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Volume 19, Number 2—February 2013

CME ACTIVITY - Synopsis

Eastern Equine Encephalitis in Children, Massachusetts and New Hampshire,USA, 1970–2010

Michael A. Silverman, John Misasi, Sandra Smole, Henry A. Feldman, Adam B. Cohen, Sandro Santagata, Michael McManus, and Asim A. AhmedComments to Author 
Author affiliations: Author affiliations: Children's Hospital Boston, Boston, Massachusetts, USA (M.A. Silverman, J. Misasi, H.A. Feldman, S. Santagata, M. McManus, A.A. Ahmed); Department of Public Health, Boston (S. Smole); Massachusetts General Hospital, Boston (A.B. Cohen); Brigham and Women’s Hospital, Boston (S. Santagata)

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Figure 4

Eastern equine encephalitis virus (EEEV) colocalized with neurons in patient 12 in a study of children with eastern equine encephalitis (EEE), Massachusetts and New Hampshire, 1970–2010. A) Immunohistochemistry, using EEEV immune ascites, of the entorhinal temporal cortex, demonstrating EEEV-infected neurons (arrow) (magnification ×400). B) Dual immunohistochemistry with EEE immune ascites (red stain) and a mouse monoclonal anti–neuronal nuclei (NeuN) antibody (brown stain) demonstrates that EEE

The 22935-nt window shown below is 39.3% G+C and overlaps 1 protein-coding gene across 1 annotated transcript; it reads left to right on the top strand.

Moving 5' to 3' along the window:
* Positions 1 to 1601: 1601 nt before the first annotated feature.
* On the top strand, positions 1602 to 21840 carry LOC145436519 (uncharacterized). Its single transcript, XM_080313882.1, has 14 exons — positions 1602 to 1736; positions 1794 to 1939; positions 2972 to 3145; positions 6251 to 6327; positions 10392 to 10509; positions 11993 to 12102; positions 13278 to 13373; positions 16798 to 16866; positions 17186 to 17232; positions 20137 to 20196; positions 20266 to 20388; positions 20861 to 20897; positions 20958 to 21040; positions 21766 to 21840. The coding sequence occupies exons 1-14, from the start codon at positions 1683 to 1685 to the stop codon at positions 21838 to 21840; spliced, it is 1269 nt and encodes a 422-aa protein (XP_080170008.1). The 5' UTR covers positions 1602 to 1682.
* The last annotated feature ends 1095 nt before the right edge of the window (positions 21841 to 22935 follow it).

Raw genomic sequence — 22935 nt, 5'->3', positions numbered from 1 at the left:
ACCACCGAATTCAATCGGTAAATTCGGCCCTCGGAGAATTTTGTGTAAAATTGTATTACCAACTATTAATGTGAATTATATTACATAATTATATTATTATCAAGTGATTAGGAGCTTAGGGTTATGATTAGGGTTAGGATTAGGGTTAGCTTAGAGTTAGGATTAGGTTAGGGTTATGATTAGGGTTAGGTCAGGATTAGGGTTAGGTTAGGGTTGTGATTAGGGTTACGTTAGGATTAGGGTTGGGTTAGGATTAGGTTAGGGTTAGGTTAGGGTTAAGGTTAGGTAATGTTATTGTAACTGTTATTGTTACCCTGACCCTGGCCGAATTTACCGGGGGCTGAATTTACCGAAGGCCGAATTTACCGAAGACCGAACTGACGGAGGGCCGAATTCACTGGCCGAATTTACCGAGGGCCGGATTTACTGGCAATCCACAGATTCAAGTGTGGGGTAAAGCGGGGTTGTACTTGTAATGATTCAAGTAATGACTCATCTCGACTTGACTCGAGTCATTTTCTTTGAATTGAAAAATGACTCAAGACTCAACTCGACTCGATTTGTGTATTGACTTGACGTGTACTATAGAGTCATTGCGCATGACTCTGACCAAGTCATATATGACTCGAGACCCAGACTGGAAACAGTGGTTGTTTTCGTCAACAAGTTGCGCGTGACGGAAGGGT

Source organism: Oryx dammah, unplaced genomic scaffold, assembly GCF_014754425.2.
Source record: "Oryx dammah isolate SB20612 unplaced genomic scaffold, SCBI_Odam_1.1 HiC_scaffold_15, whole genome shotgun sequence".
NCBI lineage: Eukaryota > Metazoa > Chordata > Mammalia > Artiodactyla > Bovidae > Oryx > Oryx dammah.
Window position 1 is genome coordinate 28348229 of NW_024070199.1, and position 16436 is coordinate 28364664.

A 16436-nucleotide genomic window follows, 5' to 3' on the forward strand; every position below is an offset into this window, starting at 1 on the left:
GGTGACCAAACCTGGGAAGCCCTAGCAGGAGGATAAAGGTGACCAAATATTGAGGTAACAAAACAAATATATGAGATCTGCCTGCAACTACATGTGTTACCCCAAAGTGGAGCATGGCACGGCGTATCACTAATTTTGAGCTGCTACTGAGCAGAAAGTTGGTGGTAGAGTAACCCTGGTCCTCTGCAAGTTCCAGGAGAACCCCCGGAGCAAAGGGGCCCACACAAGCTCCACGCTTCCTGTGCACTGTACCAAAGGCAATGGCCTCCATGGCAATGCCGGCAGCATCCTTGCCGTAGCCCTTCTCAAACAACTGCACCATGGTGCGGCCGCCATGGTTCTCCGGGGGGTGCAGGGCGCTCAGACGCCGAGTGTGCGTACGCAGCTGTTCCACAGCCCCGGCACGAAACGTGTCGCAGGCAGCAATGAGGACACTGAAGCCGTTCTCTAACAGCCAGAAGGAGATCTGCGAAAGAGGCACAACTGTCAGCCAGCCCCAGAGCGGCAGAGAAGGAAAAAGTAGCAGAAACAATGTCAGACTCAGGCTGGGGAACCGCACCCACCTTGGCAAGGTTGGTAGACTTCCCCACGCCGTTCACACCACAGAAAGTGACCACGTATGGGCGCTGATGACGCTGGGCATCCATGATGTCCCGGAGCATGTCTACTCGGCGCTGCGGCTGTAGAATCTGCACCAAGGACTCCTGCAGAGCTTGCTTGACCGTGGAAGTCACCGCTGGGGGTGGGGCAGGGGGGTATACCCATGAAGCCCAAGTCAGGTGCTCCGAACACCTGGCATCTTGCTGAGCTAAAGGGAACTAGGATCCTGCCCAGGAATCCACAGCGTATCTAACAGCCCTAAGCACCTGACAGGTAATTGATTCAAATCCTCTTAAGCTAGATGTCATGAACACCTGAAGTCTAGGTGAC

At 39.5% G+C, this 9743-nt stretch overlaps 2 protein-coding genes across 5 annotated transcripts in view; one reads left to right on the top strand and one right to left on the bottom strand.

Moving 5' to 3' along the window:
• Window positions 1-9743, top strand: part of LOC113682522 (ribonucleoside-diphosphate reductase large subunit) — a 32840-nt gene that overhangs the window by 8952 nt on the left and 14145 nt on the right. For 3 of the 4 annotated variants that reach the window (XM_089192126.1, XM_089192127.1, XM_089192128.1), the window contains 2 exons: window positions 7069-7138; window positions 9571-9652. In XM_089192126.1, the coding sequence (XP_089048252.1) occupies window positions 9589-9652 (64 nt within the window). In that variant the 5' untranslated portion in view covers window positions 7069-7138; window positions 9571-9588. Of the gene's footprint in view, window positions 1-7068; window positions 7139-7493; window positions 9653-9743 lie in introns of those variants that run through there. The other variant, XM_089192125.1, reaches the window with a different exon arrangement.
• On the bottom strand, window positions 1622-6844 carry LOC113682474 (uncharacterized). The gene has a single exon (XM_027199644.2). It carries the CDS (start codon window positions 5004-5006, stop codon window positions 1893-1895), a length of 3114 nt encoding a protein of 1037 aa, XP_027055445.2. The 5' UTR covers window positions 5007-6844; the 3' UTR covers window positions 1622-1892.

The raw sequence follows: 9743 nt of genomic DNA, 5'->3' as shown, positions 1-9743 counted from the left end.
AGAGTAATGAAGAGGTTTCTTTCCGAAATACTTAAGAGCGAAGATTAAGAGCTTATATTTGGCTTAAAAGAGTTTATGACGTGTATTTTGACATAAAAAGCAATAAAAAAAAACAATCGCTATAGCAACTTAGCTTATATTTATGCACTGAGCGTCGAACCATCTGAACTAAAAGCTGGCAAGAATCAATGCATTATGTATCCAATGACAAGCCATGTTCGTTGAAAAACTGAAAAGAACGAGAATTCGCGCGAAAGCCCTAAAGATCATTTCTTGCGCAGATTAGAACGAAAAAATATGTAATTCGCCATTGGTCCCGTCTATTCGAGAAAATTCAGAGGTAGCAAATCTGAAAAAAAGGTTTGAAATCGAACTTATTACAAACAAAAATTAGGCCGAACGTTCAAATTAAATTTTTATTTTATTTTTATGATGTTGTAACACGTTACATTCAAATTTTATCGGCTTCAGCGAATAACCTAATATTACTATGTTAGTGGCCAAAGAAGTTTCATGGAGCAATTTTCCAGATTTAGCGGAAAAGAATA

Figure 4. . . . . . Eastern equine encephalitis virus (EEEV) colocalized with neurons in patient 12 in a study of children with eastern equine encephalitis (EEE), Massachusetts and New Hampshire, 1970–2010. A) Immunohistochemistry, using EEEV immune ascites, of the entorhinal temporal cortex, demonstrating EEEV-infected neurons (arrow) (magnification ×400). B) Dual immunohistochemistry with EEE immune ascites (red stain) and a mouse monoclonal anti–neuronal nuclei (NeuN) antibody (brown stain) demonstrates that EEE-infected cells are NeuN–expressing neurons (arrows) (magnification ×400). C) Dual immunohistochemistry with EEE immune ascites (red stain) and rabbit polyclonal anti-glial fibrillary acidic protein (GFAP) antibody (brown stain) demonstrated that EEE-infected cells (arrow) do not express GFAP and are therefore not glial cells (arrowhead) (magnification ×400). Single antibody immunohistochemistry was performed with heat-induced antigen retrieval, using pressure cooker treatment (120°C for 30 s at 15 psi) with citrate buffer, pH 6.0. Lyophilized ascites from American Type Culture Collection (Manassas, VA, USA) was resuspended in 1 mL of double-distilled H20 and stored as stock solutions at −20°C. The ascites stocks were applied at 1:500 for 40 min at room temperature, after which labeled horseradish peroxidase (HRP) anti-mouse antibody was added, and the stocks were incubated 30 min at room temperature. Visualization was performed by using 3,3′-diaminobenzidine chromogen (Dako EnVision+ System-HRP (DAB); Dakocytomation, Carpinteria, CA, USA). Dual immunohistochemistry was performed by using polyclonal rabbit antibody to GFAP (DAKO, Carpinteria CA, USA) at 1:20,000 and mouse monoclonal anti-NeuN, clone A60, MAB377 (Millipore, Billerica, MA, USA) at 1:7,500. Both antibodies were visualized by using the Dako EnVision+ System-HRP (DAB)-brown, and then EEE immune ascites (1:500) was applied, using the alkaline phosphatase method, and visualized again by using Permanent Red (Dako).

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